The cyber realm has redefined the meaning of warfare itself. Conflict in cyberspace is constant, low-cost and uninhibited by traditional definitions of territory and country. Now, governments, militaries and private research groups from America to South Korea are taking cyber capabilities one step further, using developments in artificial intelligence and machine learning to create autonomous weapons that will soon be deployed into battle.

Machine learning already has been used in both cyber and kinetic weapons, from autonomously firing gun turrets to human-superior social engineering attacks. While these advances are noteworthy, these machines are neither entirely intelligent nor autonomous.

June 20, 2018
By Jane Melia
Cybersecurity trends so far this year include a stern reminder that the threat of nation-sponsored cyber attacks cannot be ignored. Credit: TheDigitalArtist/Pixabay

With the arrival of June, we’re at the halfway point of an already busy year for the cybersecurity industry. With each passing year, our sector continues to demonstrate its evolving approach to fighting cyber threats, as cyber crime itself continues to evolve.

As both business and government move forward with digital transformation initiatives to improve processes and efficiency, the overall security attack surface continues to expand with more potential points of access for criminals to exploit. However, our industry is tackling these challenges head-on, with numerous innovative solutions continuing to come to market.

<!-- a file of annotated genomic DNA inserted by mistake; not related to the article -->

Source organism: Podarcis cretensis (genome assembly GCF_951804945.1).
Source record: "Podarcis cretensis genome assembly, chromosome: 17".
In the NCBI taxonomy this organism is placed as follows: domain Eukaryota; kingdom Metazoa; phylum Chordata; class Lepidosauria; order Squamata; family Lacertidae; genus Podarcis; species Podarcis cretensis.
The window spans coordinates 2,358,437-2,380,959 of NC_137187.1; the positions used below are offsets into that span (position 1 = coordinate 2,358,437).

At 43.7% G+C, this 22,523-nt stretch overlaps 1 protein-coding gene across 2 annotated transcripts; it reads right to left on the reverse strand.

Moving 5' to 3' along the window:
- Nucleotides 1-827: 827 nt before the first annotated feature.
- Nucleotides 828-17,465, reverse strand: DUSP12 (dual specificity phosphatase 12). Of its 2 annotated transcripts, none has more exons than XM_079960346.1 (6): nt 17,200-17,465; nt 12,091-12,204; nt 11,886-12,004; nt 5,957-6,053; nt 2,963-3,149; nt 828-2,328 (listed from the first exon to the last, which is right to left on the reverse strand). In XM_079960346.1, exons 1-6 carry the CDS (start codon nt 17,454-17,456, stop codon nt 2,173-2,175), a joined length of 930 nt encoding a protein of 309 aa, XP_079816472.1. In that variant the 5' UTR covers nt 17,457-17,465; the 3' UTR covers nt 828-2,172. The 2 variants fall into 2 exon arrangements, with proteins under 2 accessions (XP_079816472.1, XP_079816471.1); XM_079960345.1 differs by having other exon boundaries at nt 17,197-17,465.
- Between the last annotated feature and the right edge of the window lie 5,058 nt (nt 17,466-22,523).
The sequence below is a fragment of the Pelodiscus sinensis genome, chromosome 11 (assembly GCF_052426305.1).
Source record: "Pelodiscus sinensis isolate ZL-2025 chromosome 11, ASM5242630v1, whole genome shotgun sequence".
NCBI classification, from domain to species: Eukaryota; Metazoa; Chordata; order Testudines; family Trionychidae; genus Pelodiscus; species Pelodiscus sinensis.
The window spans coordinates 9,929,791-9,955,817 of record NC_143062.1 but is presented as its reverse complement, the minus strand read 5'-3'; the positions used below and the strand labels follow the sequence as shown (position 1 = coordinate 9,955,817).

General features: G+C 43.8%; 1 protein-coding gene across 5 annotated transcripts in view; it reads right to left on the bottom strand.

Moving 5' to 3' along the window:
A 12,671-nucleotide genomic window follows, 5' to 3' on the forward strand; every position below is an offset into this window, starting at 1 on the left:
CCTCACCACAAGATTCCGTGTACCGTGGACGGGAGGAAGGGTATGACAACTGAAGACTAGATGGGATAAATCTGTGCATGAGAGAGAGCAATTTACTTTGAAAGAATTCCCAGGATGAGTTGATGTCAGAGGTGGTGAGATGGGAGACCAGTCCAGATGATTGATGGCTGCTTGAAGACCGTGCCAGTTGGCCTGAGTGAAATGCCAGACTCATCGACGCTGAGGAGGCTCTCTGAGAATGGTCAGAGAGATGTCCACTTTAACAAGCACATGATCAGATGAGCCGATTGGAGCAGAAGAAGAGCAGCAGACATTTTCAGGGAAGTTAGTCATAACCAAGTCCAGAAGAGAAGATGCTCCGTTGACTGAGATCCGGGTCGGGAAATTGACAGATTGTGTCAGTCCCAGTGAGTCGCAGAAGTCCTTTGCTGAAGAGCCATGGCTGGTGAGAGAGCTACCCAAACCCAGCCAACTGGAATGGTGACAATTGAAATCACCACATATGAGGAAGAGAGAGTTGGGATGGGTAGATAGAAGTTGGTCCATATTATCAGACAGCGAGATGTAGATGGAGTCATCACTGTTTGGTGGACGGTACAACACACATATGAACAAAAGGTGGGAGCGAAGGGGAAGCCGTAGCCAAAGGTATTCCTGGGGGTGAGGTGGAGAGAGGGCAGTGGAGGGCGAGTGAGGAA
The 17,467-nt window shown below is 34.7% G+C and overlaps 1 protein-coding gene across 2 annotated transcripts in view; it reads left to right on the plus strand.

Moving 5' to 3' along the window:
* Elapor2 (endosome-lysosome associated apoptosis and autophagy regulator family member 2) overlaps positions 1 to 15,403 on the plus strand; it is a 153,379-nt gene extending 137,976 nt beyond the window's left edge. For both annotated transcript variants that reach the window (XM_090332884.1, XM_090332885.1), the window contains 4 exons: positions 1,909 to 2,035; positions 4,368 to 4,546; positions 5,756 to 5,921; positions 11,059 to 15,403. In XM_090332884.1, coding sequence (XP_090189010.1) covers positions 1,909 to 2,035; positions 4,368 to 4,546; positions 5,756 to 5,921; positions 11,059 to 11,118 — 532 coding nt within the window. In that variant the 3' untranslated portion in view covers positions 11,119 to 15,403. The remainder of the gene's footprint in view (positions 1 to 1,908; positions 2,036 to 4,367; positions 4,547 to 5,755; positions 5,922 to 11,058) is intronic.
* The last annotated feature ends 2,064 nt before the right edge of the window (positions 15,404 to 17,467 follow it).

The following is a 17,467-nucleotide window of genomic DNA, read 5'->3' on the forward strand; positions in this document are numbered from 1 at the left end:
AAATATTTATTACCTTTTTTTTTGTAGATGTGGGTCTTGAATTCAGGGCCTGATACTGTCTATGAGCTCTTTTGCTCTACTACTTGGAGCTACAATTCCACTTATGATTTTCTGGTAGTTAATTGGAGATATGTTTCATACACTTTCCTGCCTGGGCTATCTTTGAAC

June 1, 2018
By Jane Melia
Credit: Den Schrodinger/Shutterstock

The potential geopolitical consequences of quantum communications will result in clear asymmetries in both knowledge and confidentiality of information. Countries whose data can be protected through quantum communication techniques will have a significant information advantage, a situation that would have important, albeit hard to predict, effects on geopolitical developments.

May 1, 2018
By Henry S. Kenyon
Researchers with the National Institute of Standards and Technology (NIST) have developed a communications system that uses quantum principles to detect low frequency magnetic waves. The technology promises to enable first responders and warfighters to communicate underground and in buildings and mariners to communicate underwater.

A quantum physics-based technology developed by National Institute of Standards and Technology researchers may enable first responders, warfighters and mariners to communicate and navigate in areas where radio and satellite-based communications are limited or nonexistent. The capability would allow military and emergency personnel to stay connected in urban canyons, under rubble, inside buildings, underground or even underwater.

April 11, 2018
By George I. Seffers
NIST researchers have developed a prototypical method for generating verifiably random numbers for quantum encryption. Credit: K. Irvine/NIST

Researchers at the National Institute of Standards and Technology (NIST) have developed a method for generating numbers guaranteed to be random by quantum mechanics. Generating truly random numbers is one of the major challenges for quantum-based encryption and could mark a major leap in cybersecurity.

April 2, 2018
By Bob Gourley and Jane Melia
Without truly random encryption, the Internet of Things will not be effectively secured. Credit: geralt/Pixabay